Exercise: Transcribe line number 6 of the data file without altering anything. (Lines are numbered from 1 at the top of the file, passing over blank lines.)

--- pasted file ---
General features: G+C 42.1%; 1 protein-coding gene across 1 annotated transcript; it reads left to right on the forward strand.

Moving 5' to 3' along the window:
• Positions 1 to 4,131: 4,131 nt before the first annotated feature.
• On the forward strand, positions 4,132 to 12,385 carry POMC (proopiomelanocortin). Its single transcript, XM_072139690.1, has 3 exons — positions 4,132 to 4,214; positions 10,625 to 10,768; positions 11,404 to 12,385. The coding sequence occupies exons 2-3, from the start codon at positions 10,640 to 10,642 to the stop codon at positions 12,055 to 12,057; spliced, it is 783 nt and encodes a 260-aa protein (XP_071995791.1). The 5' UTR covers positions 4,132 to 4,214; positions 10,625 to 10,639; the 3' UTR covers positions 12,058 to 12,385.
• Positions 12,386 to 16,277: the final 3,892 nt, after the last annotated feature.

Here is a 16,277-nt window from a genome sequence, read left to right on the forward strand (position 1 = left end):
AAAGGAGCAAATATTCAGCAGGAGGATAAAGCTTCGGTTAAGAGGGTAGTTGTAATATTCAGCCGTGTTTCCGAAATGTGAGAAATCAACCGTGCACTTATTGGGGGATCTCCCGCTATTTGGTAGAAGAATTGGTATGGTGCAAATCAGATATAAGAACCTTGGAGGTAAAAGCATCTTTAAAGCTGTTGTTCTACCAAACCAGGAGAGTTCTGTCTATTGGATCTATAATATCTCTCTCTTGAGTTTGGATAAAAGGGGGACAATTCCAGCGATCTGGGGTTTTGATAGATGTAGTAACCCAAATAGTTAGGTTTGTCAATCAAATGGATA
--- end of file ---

Here is a 16,277-nt window from a genome sequence, read left to right on the forward strand (position 1 = left end):